With the NRA’s statement on Thursday coming out in support of bump-fire stock legislation, Congress appears to have to go ahead to pass new laws restricting the popular devices and get cover from the largest pro-gun group in the nation. However, just looking at our comments, it’s easy to say that gun owners are split over this.
Now, a second gun rights organization has issued its own statement.
Gun Owners of America released this statement a short time after the NRA’s was released, but the tone? Well, that’s a little different.
Springfield, VA – Executive Director of Gun Owners of America (GOA) Erich Pratt issued the following statement on GOA’s position on bump stocks:
“Gun Owners of America opposes a ban on bump stocks. Bump stocks were approved by the ATF during the Obama administration to help gun owners with disabilities fire their weapons. Any type of ban will be ignored by criminals and only serve to disarm honest citizens. Perhaps that’s why 91 percent of police believe a so-called “assault weapons” ban will have no effect or a negative effect on crime. And given that 95 percent of cops think that a ban on large capacity magazines would be ineffective in reducing violent crime, it’s hard to imagine they would regard bump stocks any differently.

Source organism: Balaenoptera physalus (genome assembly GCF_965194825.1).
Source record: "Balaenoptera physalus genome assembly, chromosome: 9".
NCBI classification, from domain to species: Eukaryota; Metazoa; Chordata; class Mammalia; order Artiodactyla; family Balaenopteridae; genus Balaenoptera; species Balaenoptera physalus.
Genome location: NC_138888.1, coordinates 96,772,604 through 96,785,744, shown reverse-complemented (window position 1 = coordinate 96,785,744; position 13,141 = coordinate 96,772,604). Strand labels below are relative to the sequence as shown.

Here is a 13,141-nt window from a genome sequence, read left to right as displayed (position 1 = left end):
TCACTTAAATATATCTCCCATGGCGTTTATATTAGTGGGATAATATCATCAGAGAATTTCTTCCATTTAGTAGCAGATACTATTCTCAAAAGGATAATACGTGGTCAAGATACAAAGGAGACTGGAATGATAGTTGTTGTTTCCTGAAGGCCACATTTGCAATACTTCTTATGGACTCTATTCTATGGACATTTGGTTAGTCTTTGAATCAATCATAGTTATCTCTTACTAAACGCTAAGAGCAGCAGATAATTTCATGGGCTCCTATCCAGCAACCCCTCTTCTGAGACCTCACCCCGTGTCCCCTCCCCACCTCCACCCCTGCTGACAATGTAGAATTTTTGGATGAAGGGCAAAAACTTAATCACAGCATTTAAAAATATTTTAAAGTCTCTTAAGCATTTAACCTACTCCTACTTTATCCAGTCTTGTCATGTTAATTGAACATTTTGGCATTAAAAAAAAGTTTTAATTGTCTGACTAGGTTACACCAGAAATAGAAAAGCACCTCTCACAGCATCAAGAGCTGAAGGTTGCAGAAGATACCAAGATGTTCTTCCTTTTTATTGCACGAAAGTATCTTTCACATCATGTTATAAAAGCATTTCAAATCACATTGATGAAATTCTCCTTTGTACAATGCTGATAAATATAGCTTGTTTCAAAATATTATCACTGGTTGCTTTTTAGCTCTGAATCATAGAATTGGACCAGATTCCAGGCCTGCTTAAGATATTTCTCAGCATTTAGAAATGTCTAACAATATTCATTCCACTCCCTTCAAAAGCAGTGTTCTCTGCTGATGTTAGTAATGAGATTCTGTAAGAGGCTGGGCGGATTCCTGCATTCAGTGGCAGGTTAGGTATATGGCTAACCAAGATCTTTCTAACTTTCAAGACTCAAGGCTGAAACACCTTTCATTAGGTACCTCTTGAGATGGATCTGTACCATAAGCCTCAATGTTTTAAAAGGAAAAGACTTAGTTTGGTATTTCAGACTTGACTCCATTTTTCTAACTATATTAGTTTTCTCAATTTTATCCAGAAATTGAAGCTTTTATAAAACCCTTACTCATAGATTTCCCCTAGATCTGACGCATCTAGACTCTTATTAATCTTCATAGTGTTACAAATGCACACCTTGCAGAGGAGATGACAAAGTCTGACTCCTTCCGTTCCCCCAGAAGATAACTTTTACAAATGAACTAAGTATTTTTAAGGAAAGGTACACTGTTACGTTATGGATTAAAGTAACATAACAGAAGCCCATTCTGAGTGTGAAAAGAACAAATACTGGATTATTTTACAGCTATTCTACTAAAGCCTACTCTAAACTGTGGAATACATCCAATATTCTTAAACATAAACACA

It’s sad to see some Republicans quickly call for a vote on gun control, while delaying a vote on concealed carry reciprocity, H.R. 38. This is bipartisan legislation which will protect concealed carriers while they travel and which has been cosponsored by 212 law makers. If law makers want a vote on bump stocks, they should vote on reciprocity as well.”
Gun Owners of America is a nonprofit lobbying organization dedicated to protecting the right to keep and bear arms without compromise. GOA represents over 1.5 million members and activists. For more information, visit GOA’s Newsroom.
Personally, I think bump-fire is kind of dumb. It’s a good way to waste ammo and accomplish very little for the average citizen. Oh, I get that it’s supposedly pretty fun. I get that completely, but I still see no practical purpose for it.
It doesn’t mean it needs to be regulated.
As noted in the statement, bump-fire stocks have been around for a while. I recall them being approved by the Bureau of Alcohol, Tobacco, Firearms, and Explosives in 2010. In seven years, we didn’t have a single incident before Sunday. Not one. So, one madman changes everything?
So yeah, I find myself preferring the tone of the GOA’s statement over the NRA’s. As a gun owner, I prefer not to give up a single inch of ground, especially when we’ve been so successful in taking back ground lost previously.
Yet, as I said regarding the NRA’s statement, this is politics. Throwing bump-fire stocks under the bus may be the “virgin in the volcano” we need to keep anti-gunners from going after anything else, especially if it can free up national reciprocity and the Hearing Protection Act. That would be a net win for gun owners while still allowing anti-gunners to hold up their victory over bump-fire stocks.
The next few weeks should be interesting. What do you think? Would losing bump-fire stocks be a fair trade for national reciprocity and suppressors?